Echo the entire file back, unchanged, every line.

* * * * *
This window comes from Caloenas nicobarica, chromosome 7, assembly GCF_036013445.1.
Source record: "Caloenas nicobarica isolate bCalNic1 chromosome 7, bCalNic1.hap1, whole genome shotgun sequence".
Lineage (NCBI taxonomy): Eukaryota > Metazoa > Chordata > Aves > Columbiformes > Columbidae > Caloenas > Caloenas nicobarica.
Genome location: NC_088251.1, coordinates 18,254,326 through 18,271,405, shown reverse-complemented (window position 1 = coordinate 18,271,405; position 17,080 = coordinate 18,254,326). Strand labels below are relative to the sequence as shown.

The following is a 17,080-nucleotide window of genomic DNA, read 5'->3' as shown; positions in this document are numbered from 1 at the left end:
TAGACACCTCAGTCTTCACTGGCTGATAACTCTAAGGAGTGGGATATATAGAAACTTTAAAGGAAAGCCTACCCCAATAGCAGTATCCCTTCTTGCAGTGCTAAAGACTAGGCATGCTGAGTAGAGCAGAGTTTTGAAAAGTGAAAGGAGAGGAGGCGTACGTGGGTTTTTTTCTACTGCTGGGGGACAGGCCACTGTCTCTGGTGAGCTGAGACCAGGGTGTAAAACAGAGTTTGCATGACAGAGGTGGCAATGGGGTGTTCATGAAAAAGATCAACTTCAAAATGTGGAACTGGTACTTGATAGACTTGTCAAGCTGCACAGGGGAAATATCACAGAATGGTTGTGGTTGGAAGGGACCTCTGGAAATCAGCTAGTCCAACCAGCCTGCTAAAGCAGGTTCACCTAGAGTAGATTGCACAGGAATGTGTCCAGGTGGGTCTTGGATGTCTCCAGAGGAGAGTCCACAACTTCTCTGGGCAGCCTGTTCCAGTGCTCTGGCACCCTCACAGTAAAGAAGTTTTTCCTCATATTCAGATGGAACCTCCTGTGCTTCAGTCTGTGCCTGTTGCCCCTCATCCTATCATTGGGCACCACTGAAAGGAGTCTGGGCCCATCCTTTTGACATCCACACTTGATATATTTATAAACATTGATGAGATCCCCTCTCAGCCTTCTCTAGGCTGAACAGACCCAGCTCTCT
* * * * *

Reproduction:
This window comes from Caloenas nicobarica, chromosome 7, assembly GCF_036013445.1.
Source record: "Caloenas nicobarica isolate bCalNic1 chromosome 7, bCalNic1.hap1, whole genome shotgun sequence".
Lineage (NCBI taxonomy): Eukaryota > Metazoa > Chordata > Aves > Columbiformes > Columbidae > Caloenas > Caloenas nicobarica.
Genome location: NC_088251.1, coordinates 18,254,326 through 18,271,405, shown reverse-complemented (window position 1 = coordinate 18,271,405; position 17,080 = coordinate 18,254,326). Strand labels below are relative to the sequence as shown.

The following is a 17,080-nucleotide window of genomic DNA, read 5'->3' as shown; positions in this document are numbered from 1 at the left end:
TAGACACCTCAGTCTTCACTGGCTGATAACTCTAAGGAGTGGGATATATAGAAACTTTAAAGGAAAGCCTACCCCAATAGCAGTATCCCTTCTTGCAGTGCTAAAGACTAGGCATGCTGAGTAGAGCAGAGTTTTGAAAAGTGAAAGGAGAGGAGGCGTACGTGGGTTTTTTTCTACTGCTGGGGGACAGGCCACTGTCTCTGGTGAGCTGAGACCAGGGTGTAAAACAGAGTTTGCATGACAGAGGTGGCAATGGGGTGTTCATGAAAAAGATCAACTTCAAAATGTGGAACTGGTACTTGATAGACTTGTCAAGCTGCACAGGGGAAATATCACAGAATGGTTGTGGTTGGAAGGGACCTCTGGAAATCAGCTAGTCCAACCAGCCTGCTAAAGCAGGTTCACCTAGAGTAGATTGCACAGGAATGTGTCCAGGTGGGTCTTGGATGTCTCCAGAGGAGAGTCCACAACTTCTCTGGGCAGCCTGTTCCAGTGCTCTGGCACCCTCACAGTAAAGAAGTTTTTCCTCATATTCAGATGGAACCTCCTGTGCTTCAGTCTGTGCCTGTTGCCCCTCATCCTATCATTGGGCACCACTGAAAGGAGTCTGGGCCCATCCTTTTGACATCCACACTTGATATATTTATAAACATTGATGAGATCCCCTCTCAGCCTTCTCTAGGCTGAACAGACCCAGCTCTCT